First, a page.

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Using Self-Reported Data to Segment Older Adult Populations With Complex Care Needs

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Using Self-Reported Data to Segment Older Adult Populations With Complex Care Needs

Elizabeth A Bayliss et al. EGEMS (Wash DC).

Abstract

Background: Tailored care management requires effectively segmenting heterogeneous populations into actionable subgroups. Using patient reported data may help identify groups with care needs not revealed in traditional clinical data.

Methods: We conducted retrospective segmentation analyses of 9,617 Kaiser Permanente Colorado members age 65 or older at risk for high utilization due to advanced illness and geriatric issues who had completed a Medicare Health Risk Assessment (HRA) between 2014 and 2017. We separately applied clustering methods and latent class analyses (LCA) to HRA variables to identify groups of individuals with actionable profiles that may inform care management. HRA variables reflected self-reported quality of life, mood, activities of daily living (ADL), urinary incontinence, falls, living situation, isolation, financial constraints, and advance directives. We described groups by demographic, utilization, and clinical characteristics.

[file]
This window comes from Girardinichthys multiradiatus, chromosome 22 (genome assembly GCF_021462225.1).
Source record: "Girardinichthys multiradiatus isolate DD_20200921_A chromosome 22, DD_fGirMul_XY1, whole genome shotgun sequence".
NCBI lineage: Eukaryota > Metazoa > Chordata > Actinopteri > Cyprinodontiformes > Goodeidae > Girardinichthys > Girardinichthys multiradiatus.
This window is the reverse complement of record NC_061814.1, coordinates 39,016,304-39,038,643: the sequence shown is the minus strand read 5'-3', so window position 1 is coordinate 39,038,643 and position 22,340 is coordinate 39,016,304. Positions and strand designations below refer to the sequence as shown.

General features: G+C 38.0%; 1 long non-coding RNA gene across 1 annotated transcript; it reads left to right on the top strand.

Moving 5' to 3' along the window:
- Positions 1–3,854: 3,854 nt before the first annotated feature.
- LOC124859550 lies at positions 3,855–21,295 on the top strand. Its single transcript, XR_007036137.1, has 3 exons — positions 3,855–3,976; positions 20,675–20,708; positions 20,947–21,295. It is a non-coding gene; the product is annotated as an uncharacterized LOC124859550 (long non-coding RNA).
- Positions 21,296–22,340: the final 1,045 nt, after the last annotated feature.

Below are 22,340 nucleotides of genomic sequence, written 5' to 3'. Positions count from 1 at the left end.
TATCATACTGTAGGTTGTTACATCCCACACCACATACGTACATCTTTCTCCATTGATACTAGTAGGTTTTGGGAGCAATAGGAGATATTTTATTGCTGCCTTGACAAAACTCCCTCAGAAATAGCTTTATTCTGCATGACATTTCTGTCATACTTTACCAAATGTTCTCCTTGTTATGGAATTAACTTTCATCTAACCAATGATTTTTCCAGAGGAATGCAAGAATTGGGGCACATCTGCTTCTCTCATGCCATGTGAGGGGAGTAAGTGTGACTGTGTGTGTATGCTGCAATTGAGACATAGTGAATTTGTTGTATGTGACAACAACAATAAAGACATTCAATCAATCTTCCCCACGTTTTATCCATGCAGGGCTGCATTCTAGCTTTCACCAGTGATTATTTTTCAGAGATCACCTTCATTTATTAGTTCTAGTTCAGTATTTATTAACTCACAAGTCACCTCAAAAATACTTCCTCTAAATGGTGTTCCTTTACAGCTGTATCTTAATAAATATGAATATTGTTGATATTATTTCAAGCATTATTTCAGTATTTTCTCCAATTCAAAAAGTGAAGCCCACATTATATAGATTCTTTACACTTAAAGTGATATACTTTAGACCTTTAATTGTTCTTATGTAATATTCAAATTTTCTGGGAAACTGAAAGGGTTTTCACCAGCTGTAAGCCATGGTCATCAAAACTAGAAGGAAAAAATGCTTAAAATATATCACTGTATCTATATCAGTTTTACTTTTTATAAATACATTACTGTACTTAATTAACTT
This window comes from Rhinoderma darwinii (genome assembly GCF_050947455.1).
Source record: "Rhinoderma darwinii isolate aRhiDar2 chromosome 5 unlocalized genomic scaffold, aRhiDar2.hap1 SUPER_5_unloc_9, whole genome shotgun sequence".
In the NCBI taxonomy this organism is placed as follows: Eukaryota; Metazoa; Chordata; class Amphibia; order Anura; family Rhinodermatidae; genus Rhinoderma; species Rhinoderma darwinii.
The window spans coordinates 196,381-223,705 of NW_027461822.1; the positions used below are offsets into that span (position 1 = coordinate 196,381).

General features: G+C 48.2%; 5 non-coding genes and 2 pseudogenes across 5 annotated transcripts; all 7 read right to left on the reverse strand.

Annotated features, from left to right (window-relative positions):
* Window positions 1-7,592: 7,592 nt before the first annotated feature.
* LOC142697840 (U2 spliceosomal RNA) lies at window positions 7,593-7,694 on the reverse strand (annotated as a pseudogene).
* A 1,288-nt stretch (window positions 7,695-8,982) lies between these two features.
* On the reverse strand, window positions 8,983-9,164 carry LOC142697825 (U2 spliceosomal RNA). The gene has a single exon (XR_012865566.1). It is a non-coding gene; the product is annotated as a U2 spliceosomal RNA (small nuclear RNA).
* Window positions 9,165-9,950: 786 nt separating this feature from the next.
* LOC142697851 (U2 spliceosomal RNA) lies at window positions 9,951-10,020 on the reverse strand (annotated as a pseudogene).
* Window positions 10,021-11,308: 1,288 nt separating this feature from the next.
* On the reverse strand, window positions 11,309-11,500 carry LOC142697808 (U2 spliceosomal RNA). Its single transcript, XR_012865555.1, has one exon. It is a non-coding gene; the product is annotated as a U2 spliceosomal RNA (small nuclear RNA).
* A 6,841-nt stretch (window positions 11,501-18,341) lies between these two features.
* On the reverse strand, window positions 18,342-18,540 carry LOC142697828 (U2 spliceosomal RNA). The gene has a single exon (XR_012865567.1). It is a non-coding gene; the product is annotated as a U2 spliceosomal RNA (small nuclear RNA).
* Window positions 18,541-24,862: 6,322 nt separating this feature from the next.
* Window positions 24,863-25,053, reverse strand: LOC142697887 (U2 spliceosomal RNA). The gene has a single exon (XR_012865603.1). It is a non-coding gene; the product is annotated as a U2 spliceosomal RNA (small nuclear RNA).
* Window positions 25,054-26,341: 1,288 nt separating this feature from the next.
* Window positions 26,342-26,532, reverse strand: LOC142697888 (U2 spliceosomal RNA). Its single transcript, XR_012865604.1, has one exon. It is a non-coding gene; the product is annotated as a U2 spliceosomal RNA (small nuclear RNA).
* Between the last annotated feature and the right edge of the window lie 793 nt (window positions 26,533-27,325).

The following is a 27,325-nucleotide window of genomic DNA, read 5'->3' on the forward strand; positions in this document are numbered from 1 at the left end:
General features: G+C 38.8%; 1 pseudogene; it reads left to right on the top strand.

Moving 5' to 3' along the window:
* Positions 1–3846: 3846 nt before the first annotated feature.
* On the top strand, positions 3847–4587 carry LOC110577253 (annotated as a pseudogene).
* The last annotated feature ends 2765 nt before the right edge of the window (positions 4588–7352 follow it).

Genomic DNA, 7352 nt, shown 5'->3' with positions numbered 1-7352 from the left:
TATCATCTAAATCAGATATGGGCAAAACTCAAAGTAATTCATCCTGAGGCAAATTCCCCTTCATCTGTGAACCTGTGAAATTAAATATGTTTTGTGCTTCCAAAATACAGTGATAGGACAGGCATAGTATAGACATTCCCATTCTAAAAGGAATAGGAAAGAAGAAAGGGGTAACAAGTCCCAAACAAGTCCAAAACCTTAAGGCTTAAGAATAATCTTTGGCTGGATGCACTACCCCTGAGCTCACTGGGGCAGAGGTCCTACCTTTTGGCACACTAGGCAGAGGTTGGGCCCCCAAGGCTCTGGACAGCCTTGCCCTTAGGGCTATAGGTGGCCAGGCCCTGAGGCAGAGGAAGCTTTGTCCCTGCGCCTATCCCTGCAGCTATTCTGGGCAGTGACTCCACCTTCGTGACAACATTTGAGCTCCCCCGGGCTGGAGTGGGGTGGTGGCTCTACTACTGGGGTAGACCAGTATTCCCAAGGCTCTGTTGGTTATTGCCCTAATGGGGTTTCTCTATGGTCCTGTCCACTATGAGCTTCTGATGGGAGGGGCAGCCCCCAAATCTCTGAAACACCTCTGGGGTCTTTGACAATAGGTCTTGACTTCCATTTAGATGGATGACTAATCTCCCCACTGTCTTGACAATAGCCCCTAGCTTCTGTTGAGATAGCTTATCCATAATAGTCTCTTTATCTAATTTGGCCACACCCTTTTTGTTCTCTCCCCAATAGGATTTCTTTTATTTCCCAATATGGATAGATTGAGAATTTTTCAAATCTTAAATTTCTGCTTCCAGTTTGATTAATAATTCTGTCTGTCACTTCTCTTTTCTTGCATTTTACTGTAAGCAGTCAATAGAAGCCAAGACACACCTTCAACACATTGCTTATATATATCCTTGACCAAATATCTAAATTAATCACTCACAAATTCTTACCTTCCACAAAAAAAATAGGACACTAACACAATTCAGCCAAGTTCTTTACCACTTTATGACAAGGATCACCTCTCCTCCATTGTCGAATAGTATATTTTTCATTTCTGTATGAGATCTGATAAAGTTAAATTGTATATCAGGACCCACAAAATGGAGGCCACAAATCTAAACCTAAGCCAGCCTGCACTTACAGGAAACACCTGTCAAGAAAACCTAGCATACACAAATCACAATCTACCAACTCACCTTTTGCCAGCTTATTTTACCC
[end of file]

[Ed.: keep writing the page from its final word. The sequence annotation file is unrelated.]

Results: Cluster analyses produced a 14-cluster solution and LCA produced an 8-class solution reflecting groups with identifiable care needs. Example groups included: frail individuals with memory impairment less likely to live independently, those with poor physical and mental well-being and ADL limitations, those with ADL limitations but good mental and physical well-being, and those with few health or other limitations differentiated by age, presence or absence of a documented advance directive, and tobacco use.

Conclusions: Segmenting populations with complex care needs into meaningful subgroups can inform tailored care management. We found groups produced through cluster methods to be more intuitive, but both methods produced actionable information. Applying these methods to patient-reported data may make care more efficient and patient-centered.

Keywords: cluster analysis; latent class analysis; multimorbidity; patient-reported data.

Conflict of interest statement

The authors have no competing interests to declare.

Figures

Figure 1
Figure 1
Schematic of latent class analysis results: 8 classes.

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